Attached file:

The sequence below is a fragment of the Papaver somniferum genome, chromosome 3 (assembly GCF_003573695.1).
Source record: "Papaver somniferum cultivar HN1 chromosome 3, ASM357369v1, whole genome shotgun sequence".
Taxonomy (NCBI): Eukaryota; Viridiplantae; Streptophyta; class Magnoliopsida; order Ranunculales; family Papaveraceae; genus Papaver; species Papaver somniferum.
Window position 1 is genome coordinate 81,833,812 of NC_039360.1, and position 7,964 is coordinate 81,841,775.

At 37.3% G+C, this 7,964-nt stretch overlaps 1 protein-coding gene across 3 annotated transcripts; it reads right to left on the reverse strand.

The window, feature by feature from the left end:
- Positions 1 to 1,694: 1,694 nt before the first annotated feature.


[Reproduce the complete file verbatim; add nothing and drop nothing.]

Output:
The sequence below is a fragment of the Papaver somniferum genome, chromosome 3 (assembly GCF_003573695.1).
Source record: "Papaver somniferum cultivar HN1 chromosome 3, ASM357369v1, whole genome shotgun sequence".
Taxonomy (NCBI): Eukaryota; Viridiplantae; Streptophyta; class Magnoliopsida; order Ranunculales; family Papaveraceae; genus Papaver; species Papaver somniferum.
Window position 1 is genome coordinate 81,833,812 of NC_039360.1, and position 7,964 is coordinate 81,841,775.

At 37.3% G+C, this 7,964-nt stretch overlaps 1 protein-coding gene across 3 annotated transcripts; it reads right to left on the reverse strand.

The window, feature by feature from the left end:
- Positions 1 to 1,694: 1,694 nt before the first annotated feature.